That moratorium was to expire in July but will now be extended until the end of December.
The impact of Monday's decision on global uranium supplies and prices was expected to be modest. The United States is not a major supplier of uranium ore, and demand has been declining since the Fukushima Daiichi nuclear plant disaster in Japan, as countries including Germany, Italy and Switzerland move to cancel planned nuclear plants and reduce their dependence on nuclear power.
According to the United States Geological Survey, northern Arizona contains enough uranium to meet the American nuclear industry's needs for only about six years, and the Grand Canyon region holds just a fraction of that.
Representative Raúl M. Grijalva, Democrat of Arizona, has long been an opponent of uranium mining on public and tribal lands around the Grand Canyon. He said in an interview on Monday that Republicans might try to undo the decision to protect the land but that they would be, in his words, crawling uphill.
"It's typical of their heavy-handed approach, and they're going to lose on this one," Mr. Grijalva said. "The canyon is a huge economic engine for tourism, a huge conservation issue and a huge issue of water supply for California and Las Vegas and the cities of Arizona."
Representative Cynthia M. Lummis, Republican of Wyoming, denounced the decision, however, saying that the Obama administration's environmental policies were costing jobs and forcing the nation to look overseas for supplies of oil and critical minerals.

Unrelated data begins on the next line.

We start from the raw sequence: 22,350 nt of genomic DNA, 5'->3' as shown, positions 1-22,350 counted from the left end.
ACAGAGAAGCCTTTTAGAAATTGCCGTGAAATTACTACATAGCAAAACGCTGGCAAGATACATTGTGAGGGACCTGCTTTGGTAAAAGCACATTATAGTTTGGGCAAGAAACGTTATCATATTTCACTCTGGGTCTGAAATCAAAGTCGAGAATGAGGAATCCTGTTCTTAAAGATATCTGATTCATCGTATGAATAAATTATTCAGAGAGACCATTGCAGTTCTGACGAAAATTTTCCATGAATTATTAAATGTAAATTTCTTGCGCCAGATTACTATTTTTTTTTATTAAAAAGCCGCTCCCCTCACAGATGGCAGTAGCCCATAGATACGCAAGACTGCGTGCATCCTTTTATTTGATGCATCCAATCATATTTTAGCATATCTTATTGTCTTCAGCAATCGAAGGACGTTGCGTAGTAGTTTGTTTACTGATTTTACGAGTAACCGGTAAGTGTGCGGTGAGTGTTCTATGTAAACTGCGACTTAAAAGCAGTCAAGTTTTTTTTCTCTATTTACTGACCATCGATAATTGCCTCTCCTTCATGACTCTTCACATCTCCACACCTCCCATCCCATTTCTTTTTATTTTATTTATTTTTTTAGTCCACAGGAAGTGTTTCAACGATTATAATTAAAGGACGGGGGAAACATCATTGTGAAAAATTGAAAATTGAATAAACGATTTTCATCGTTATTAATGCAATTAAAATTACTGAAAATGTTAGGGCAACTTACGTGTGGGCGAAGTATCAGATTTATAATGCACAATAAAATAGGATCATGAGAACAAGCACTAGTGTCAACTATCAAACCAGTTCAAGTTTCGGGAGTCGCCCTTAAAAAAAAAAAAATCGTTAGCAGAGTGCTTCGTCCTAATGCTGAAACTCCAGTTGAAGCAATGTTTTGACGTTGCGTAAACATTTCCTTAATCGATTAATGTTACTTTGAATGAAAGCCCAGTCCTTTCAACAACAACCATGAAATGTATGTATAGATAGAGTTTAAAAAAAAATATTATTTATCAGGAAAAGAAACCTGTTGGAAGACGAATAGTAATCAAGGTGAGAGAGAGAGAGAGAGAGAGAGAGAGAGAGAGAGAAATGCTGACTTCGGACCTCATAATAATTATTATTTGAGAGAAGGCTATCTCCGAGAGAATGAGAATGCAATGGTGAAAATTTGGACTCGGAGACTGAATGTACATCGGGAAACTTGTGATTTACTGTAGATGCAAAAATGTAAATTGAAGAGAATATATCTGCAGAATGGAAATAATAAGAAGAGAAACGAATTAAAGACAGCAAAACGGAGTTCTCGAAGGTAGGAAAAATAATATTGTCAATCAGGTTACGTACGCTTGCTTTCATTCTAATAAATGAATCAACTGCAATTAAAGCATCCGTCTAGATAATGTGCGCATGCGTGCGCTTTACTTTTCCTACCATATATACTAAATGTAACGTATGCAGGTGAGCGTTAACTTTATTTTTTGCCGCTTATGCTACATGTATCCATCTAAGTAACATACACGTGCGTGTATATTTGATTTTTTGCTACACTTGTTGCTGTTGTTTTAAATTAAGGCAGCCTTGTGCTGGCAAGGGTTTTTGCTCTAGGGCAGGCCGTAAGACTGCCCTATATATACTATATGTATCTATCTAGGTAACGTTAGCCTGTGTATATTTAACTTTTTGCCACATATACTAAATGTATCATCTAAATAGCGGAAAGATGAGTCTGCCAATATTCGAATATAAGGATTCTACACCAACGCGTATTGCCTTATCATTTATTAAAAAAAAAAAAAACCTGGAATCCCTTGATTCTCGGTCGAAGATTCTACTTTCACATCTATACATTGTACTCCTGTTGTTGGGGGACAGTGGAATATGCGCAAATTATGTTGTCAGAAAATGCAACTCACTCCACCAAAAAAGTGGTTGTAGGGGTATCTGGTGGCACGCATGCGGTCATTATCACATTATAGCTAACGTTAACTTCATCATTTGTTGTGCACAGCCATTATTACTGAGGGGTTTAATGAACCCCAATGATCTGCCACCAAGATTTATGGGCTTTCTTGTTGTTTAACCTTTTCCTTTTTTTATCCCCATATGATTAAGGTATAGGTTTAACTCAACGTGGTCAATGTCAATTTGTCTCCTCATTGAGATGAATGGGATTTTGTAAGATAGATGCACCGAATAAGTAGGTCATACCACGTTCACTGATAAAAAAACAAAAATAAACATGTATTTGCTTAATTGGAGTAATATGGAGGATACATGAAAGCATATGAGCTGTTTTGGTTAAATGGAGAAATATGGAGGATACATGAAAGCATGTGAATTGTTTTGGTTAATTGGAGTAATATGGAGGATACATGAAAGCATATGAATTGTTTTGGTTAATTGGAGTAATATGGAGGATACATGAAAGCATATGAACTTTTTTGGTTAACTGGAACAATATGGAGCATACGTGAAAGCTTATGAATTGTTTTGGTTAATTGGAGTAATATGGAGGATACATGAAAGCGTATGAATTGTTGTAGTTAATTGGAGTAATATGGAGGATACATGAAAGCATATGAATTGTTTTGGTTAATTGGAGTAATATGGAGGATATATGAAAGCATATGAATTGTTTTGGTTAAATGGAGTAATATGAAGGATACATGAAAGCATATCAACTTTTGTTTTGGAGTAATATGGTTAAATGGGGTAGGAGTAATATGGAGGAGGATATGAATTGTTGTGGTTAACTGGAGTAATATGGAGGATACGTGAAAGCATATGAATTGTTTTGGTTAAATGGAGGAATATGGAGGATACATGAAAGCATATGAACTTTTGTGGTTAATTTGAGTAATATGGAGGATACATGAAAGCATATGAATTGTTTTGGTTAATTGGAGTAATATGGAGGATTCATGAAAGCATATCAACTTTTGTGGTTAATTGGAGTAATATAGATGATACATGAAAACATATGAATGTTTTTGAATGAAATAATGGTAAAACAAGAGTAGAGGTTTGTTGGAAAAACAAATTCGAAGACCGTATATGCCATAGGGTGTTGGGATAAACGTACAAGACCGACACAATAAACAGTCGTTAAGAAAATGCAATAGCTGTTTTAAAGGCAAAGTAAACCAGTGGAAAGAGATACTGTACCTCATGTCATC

"It's a legacy of unemployment and high energy costs," Ms. Lummis said in a statement. "We will not move this country forward until the war on Western jobs comes to an end."
Moratorium won't control uranium mining
Arizona Daily Sun
22 June 2011
We hate to sound like a broken record, but a moratorium on new uranium mining claims in the Grand Canyon watershed doesn't resolve two more important issues:
- The Mining Act of 1872 that frustrates sound regulation of hard-rock mining.
- An understaffed and underfunded state regulatory system that isn't up to the task of o verseeing the dozen or so mines that are likely to open, regardless of a moratorium.
As we've noted in this space before, the 1872 mining law survives only because of mining industry pressure on key senators to maintain the status quo. How else to explain the survival of a law that allows uranium and gold prospectors to file an unlimited number of claims to free minerals on lands they don't own in watersheds that modern science now tells us can't handle them?